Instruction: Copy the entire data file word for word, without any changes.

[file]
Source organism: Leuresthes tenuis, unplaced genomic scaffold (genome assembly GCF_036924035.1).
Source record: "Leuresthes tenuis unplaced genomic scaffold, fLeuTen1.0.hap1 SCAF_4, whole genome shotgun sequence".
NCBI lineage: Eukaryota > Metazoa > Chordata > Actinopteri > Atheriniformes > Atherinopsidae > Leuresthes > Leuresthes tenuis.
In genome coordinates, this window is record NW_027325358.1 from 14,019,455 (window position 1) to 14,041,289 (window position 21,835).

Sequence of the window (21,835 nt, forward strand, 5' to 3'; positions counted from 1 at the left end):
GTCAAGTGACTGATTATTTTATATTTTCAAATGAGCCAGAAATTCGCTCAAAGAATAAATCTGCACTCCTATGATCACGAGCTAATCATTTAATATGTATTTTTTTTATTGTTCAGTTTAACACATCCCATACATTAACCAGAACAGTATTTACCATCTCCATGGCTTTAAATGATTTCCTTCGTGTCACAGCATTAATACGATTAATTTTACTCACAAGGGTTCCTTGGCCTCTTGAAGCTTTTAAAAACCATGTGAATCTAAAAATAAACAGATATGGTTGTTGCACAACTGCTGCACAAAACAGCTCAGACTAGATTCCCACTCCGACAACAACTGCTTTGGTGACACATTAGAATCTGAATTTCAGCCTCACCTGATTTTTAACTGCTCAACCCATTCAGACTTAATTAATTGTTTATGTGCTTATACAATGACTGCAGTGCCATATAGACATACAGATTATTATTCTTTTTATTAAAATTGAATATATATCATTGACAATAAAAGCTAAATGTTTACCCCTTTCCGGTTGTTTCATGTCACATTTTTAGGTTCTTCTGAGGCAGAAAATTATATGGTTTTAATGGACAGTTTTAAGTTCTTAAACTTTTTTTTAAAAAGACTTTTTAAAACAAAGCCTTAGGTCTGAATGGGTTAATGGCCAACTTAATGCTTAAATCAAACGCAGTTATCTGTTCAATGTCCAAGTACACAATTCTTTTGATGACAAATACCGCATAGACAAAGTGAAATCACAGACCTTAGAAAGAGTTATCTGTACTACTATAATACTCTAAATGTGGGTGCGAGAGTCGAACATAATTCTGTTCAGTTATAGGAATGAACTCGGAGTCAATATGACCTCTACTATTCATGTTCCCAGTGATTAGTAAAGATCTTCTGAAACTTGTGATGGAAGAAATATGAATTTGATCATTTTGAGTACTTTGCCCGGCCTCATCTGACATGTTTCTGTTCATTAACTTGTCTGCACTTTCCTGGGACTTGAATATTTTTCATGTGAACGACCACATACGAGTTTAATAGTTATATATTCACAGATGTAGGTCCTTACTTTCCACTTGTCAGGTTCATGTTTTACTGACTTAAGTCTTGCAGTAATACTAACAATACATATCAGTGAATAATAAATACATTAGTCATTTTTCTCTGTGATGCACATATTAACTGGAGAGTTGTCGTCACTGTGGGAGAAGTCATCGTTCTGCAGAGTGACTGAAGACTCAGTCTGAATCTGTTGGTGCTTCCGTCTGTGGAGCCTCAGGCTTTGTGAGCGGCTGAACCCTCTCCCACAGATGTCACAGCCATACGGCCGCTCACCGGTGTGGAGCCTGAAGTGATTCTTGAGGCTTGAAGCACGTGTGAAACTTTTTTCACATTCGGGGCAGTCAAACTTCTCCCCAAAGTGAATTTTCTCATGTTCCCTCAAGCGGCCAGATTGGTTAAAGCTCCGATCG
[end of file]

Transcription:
Source organism: Leuresthes tenuis, unplaced genomic scaffold (genome assembly GCF_036924035.1).
Source record: "Leuresthes tenuis unplaced genomic scaffold, fLeuTen1.0.hap1 SCAF_4, whole genome shotgun sequence".
NCBI lineage: Eukaryota > Metazoa > Chordata > Actinopteri > Atheriniformes > Atherinopsidae > Leuresthes > Leuresthes tenuis.
In genome coordinates, this window is record NW_027325358.1 from 14,019,455 (window position 1) to 14,041,289 (window position 21,835).

Sequence of the window (21,835 nt, forward strand, 5' to 3'; positions counted from 1 at the left end):
GTCAAGTGACTGATTATTTTATATTTTCAAATGAGCCAGAAATTCGCTCAAAGAATAAATCTGCACTCCTATGATCACGAGCTAATCATTTAATATGTATTTTTTTTATTGTTCAGTTTAACACATCCCATACATTAACCAGAACAGTATTTACCATCTCCATGGCTTTAAATGATTTCCTTCGTGTCACAGCATTAATACGATTAATTTTACTCACAAGGGTTCCTTGGCCTCTTGAAGCTTTTAAAAACCATGTGAATCTAAAAATAAACAGATATGGTTGTTGCACAACTGCTGCACAAAACAGCTCAGACTAGATTCCCACTCCGACAACAACTGCTTTGGTGACACATTAGAATCTGAATTTCAGCCTCACCTGATTTTTAACTGCTCAACCCATTCAGACTTAATTAATTGTTTATGTGCTTATACAATGACTGCAGTGCCATATAGACATACAGATTATTATTCTTTTTATTAAAATTGAATATATATCATTGACAATAAAAGCTAAATGTTTACCCCTTTCCGGTTGTTTCATGTCACATTTTTAGGTTCTTCTGAGGCAGAAAATTATATGGTTTTAATGGACAGTTTTAAGTTCTTAAACTTTTTTTTAAAAAGACTTTTTAAAACAAAGCCTTAGGTCTGAATGGGTTAATGGCCAACTTAATGCTTAAATCAAACGCAGTTATCTGTTCAATGTCCAAGTACACAATTCTTTTGATGACAAATACCGCATAGACAAAGTGAAATCACAGACCTTAGAAAGAGTTATCTGTACTACTATAATACTCTAAATGTGGGTGCGAGAGTCGAACATAATTCTGTTCAGTTATAGGAATGAACTCGGAGTCAATATGACCTCTACTATTCATGTTCCCAGTGATTAGTAAAGATCTTCTGAAACTTGTGATGGAAGAAATATGAATTTGATCATTTTGAGTACTTTGCCCGGCCTCATCTGACATGTTTCTGTTCATTAACTTGTCTGCACTTTCCTGGGACTTGAATATTTTTCATGTGAACGACCACATACGAGTTTAATAGTTATATATTCACAGATGTAGGTCCTTACTTTCCACTTGTCAGGTTCATGTTTTACTGACTTAAGTCTTGCAGTAATACTAACAATACATATCAGTGAATAATAAATACATTAGTCATTTTTCTCTGTGATGCACATATTAACTGGAGAGTTGTCGTCACTGTGGGAGAAGTCATCGTTCTGCAGAGTGACTGAAGACTCAGTCTGAATCTGTTGGTGCTTCCGTCTGTGGAGCCTCAGGCTTTGTGAGCGGCTGAACCCTCTCCCACAGATGTCACAGCCATACGGCCGCTCACCGGTGTGGAGCCTGAAGTGATTCTTGAGGCTTGAAGCACGTGTGAAACTTTTTTCACATTCGGGGCAGTCAAACTTCTCCCCAAAGTGAATTTTCTCATGTTCCCTCAAGCGGCCAGATTGGTTAAAGCTCCGATCG